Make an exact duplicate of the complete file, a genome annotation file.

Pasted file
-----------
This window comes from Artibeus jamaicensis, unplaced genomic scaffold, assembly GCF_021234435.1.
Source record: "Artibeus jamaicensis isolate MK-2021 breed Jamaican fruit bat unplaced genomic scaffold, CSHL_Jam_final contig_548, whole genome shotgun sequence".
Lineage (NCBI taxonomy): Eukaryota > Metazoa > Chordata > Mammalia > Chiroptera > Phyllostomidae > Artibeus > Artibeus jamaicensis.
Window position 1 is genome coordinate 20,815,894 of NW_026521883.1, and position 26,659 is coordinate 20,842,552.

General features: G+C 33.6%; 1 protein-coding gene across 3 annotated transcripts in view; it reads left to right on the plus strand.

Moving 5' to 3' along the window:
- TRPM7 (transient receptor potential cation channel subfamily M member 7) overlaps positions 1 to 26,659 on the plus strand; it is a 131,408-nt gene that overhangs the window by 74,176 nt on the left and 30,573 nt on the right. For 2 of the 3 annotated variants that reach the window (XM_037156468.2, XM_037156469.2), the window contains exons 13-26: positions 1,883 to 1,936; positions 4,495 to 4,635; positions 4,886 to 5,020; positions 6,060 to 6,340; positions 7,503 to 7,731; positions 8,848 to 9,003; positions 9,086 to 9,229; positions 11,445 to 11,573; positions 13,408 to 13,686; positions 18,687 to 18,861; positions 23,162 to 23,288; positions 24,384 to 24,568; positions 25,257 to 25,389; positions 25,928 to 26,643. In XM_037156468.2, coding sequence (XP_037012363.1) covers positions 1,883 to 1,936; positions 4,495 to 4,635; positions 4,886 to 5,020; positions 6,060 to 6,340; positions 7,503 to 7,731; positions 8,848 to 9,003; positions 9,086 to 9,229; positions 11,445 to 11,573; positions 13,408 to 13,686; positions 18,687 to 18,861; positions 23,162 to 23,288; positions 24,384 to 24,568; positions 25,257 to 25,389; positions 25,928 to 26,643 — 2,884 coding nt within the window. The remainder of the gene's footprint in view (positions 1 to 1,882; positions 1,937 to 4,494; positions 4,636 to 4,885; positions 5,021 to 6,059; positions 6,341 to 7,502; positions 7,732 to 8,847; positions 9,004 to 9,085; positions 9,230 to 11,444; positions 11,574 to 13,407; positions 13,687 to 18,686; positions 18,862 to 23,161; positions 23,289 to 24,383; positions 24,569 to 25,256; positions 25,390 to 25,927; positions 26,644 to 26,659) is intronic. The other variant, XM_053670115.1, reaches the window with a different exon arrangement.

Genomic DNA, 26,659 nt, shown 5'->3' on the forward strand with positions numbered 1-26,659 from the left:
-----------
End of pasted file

This window comes from Artibeus jamaicensis, unplaced genomic scaffold, assembly GCF_021234435.1.
Source record: "Artibeus jamaicensis isolate MK-2021 breed Jamaican fruit bat unplaced genomic scaffold, CSHL_Jam_final contig_548, whole genome shotgun sequence".
Lineage (NCBI taxonomy): Eukaryota > Metazoa > Chordata > Mammalia > Chiroptera > Phyllostomidae > Artibeus > Artibeus jamaicensis.
Window position 1 is genome coordinate 20,815,894 of NW_026521883.1, and position 26,659 is coordinate 20,842,552.

General features: G+C 33.6%; 1 protein-coding gene across 3 annotated transcripts in view; it reads left to right on the plus strand.

Moving 5' to 3' along the window:
- TRPM7 (transient receptor potential cation channel subfamily M member 7) overlaps positions 1 to 26,659 on the plus strand; it is a 131,408-nt gene that overhangs the window by 74,176 nt on the left and 30,573 nt on the right. For 2 of the 3 annotated variants that reach the window (XM_037156468.2, XM_037156469.2), the window contains exons 13-26: positions 1,883 to 1,936; positions 4,495 to 4,635; positions 4,886 to 5,020; positions 6,060 to 6,340; positions 7,503 to 7,731; positions 8,848 to 9,003; positions 9,086 to 9,229; positions 11,445 to 11,573; positions 13,408 to 13,686; positions 18,687 to 18,861; positions 23,162 to 23,288; positions 24,384 to 24,568; positions 25,257 to 25,389; positions 25,928 to 26,643. In XM_037156468.2, coding sequence (XP_037012363.1) covers positions 1,883 to 1,936; positions 4,495 to 4,635; positions 4,886 to 5,020; positions 6,060 to 6,340; positions 7,503 to 7,731; positions 8,848 to 9,003; positions 9,086 to 9,229; positions 11,445 to 11,573; positions 13,408 to 13,686; positions 18,687 to 18,861; positions 23,162 to 23,288; positions 24,384 to 24,568; positions 25,257 to 25,389; positions 25,928 to 26,643 — 2,884 coding nt within the window. The remainder of the gene's footprint in view (positions 1 to 1,882; positions 1,937 to 4,494; positions 4,636 to 4,885; positions 5,021 to 6,059; positions 6,341 to 7,502; positions 7,732 to 8,847; positions 9,004 to 9,085; positions 9,230 to 11,444; positions 11,574 to 13,407; positions 13,687 to 18,686; positions 18,862 to 23,161; positions 23,289 to 24,383; positions 24,569 to 25,256; positions 25,390 to 25,927; positions 26,644 to 26,659) is intronic. The other variant, XM_053670115.1, reaches the window with a different exon arrangement.

Genomic DNA, 26,659 nt, shown 5'->3' on the forward strand with positions numbered 1-26,659 from the left: